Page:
Tag Archives: Diamond Jubilee

TIME Picks the Most Surprising Photos of 2012

Clint Eastwood’s appearance and speech to an empty chair at the GOP convention stupefied us, Felix Baumgartner’s jump from 24 miles above the Earth astounded us and Gabby Douglas’ Olympic performance thrilled us. But now that it’s on the wane, we can step back and report that, all in all, 2012 held relatively few major surprises. Perhaps one reason for the year’s ho-hum factor is that several long-anticipated events the Mars Curiosity rover landing; the London Olympics; the Queen’s Diamond Jubilee; the U.S. elections set a tone of predictability for a year that, in large part, failed to ignite.

Granted, there were some genuine scandals, which always raise eyebrows (if not the level of national discourse): the Petraeus affair, Lance Armstrong’s fall from grace and pictures of a naked royal prince gallivanting with friends in Vegas, of all places.

In front of the ubiquitous TV cameras, Angelina Jolie courted publicity at the Oscars, while Rihanna and Chris Brown shamelessly courted controversy everywhere. That it was all so baldly contrived hardly stopped the media from buying right into it.

A calculated, cautious and utterly uninspiring American presidential campaign contrasted with the hope and optimism of four years ago.The promise of the Arab Spring gave way to protests against the new government in Egypt, a deadly attack on the U.S. embassy in Benghazi and a bloody civil war in Syria that shows no signs of a resolution.

The surprises, when they did come, were brutal shocks rather than thrilling or uplifting wonders. The shooting death of Trayvon Martin and the movie theater rampage in Aurora, Colo., left us three parts numb and one part seething with a kind of violent despair.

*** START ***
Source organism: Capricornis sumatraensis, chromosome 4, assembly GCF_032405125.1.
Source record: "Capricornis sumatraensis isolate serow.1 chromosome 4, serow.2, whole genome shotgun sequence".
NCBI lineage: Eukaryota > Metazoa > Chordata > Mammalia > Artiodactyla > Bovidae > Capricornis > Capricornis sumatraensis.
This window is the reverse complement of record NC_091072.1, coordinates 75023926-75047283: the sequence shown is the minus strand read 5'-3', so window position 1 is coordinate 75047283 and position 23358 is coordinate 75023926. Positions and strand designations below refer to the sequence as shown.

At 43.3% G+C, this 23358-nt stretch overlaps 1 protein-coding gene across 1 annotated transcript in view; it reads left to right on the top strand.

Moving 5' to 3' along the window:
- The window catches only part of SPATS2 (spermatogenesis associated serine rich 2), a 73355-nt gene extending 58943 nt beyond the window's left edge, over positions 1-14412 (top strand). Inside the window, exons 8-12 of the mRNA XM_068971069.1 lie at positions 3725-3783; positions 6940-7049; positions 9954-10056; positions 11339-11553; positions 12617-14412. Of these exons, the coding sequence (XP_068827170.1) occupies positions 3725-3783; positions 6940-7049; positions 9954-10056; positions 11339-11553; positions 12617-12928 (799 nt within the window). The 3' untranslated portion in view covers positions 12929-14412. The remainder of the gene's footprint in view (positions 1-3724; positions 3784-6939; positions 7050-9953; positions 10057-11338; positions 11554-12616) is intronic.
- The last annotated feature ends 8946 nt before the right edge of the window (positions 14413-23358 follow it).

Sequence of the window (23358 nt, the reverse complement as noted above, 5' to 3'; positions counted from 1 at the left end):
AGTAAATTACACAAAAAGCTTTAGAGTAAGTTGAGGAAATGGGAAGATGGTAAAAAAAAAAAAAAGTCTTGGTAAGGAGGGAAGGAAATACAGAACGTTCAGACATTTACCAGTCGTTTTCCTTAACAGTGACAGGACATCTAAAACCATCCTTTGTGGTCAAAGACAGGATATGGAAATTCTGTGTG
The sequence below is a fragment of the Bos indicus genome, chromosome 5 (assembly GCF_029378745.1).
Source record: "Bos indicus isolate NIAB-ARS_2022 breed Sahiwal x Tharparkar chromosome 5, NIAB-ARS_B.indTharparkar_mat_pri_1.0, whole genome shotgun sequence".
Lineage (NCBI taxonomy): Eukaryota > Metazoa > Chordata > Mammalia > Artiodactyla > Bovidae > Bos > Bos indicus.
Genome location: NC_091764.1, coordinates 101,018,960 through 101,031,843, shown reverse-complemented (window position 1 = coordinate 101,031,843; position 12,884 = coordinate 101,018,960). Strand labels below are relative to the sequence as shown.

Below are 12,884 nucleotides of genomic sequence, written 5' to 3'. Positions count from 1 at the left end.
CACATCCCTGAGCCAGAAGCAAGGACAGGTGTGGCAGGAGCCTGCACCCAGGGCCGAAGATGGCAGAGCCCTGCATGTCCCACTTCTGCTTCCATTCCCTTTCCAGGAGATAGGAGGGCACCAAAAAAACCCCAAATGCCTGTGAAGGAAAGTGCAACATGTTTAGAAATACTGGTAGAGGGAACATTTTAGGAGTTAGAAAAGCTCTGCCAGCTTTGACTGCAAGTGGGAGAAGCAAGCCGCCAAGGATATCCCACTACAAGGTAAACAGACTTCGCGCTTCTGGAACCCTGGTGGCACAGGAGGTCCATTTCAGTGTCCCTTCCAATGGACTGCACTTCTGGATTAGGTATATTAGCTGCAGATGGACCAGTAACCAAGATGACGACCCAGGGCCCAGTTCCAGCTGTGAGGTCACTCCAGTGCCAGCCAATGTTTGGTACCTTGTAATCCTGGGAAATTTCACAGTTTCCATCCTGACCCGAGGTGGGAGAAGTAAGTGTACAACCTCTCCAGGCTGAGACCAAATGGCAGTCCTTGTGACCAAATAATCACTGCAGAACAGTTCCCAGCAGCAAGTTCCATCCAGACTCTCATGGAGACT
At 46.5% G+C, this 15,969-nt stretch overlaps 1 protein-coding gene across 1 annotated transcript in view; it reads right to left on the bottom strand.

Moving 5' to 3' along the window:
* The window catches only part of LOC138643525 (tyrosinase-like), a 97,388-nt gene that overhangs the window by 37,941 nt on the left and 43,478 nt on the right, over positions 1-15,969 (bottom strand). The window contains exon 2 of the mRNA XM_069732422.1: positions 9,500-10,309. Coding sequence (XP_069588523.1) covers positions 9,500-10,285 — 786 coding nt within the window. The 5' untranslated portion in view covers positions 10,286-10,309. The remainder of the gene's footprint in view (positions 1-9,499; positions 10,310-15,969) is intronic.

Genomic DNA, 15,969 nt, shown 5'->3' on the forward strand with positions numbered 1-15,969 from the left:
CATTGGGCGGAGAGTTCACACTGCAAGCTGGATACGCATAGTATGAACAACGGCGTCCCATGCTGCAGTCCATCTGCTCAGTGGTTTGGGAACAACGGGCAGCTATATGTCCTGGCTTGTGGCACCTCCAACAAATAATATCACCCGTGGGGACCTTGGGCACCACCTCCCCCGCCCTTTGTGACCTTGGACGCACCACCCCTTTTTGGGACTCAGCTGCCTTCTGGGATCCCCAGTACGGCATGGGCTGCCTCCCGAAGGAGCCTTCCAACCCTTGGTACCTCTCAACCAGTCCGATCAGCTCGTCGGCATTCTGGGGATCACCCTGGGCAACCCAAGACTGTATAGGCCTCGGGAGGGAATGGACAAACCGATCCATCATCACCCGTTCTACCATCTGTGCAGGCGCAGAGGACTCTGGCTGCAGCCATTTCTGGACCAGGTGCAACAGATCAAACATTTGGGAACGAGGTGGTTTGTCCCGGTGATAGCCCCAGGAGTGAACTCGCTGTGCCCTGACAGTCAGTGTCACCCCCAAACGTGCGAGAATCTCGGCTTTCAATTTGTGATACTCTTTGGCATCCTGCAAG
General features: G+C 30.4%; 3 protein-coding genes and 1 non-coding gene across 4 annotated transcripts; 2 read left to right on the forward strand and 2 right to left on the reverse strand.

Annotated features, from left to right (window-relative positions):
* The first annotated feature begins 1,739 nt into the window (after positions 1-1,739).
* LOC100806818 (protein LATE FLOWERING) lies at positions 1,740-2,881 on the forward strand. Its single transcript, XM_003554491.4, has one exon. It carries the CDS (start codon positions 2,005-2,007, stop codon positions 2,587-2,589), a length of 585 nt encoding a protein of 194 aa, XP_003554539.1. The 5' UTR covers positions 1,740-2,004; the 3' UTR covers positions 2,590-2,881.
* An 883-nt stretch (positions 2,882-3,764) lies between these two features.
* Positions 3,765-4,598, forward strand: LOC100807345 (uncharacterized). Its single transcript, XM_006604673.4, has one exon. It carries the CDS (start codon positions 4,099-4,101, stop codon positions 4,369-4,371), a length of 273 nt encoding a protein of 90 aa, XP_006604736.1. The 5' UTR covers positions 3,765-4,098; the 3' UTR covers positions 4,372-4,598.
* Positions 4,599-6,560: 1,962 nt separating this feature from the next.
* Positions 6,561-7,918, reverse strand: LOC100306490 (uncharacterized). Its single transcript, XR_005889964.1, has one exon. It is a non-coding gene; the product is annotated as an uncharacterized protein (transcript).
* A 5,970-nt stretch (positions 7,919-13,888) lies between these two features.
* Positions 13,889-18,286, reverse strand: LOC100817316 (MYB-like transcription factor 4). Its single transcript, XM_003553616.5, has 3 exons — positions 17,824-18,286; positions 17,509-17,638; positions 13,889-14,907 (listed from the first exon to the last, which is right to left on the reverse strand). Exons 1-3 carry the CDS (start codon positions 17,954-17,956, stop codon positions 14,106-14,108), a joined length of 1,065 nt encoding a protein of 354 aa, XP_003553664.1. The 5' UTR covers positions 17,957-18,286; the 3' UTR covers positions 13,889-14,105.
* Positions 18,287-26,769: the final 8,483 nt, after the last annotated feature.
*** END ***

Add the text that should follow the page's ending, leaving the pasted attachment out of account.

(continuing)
We marked solemn anniversaries, like the 100th year since the sinking of the Titanic and the 50th since the death of Marilyn. linkwheel . proveedor factura electrnica . Mick, Keith and the rest of the Stones kept rolling to mark their own 50th anniversary, but they did so with an utterly foreseeable bombast.

It was left to a Korean YouTube sensation riding an invisible horse to truly surprise and entertain us this year. But even then the novelty and fun rapidly wore thin, as Psy tributes from the likes of Chinese artist Ai Weiwei, Eaton school boys and countless others lay siege to the Internet.

And yet … in the face of what can really only be called a rather disappointing year, TIME presents a gallery of images from the past twelve months that did, despite everything, manage to surprise us: pictures that, we hope and trust, will in some small way redress the flaws of a year that, despite spectacles as wondrous as a man falling to earth from space and a Hollywood icon chatting with a chair, ultimately fell a little flat.

Pictures of the Week: June 1 – June 8

From the final journey of the space shuttle Enterprise in New York and the Queen’s Diamond Jubilee in London to a landmark trial in Egypt and the once-in-a-lifetime Transit of Venus, TIME’s photo department presents the best images of the week.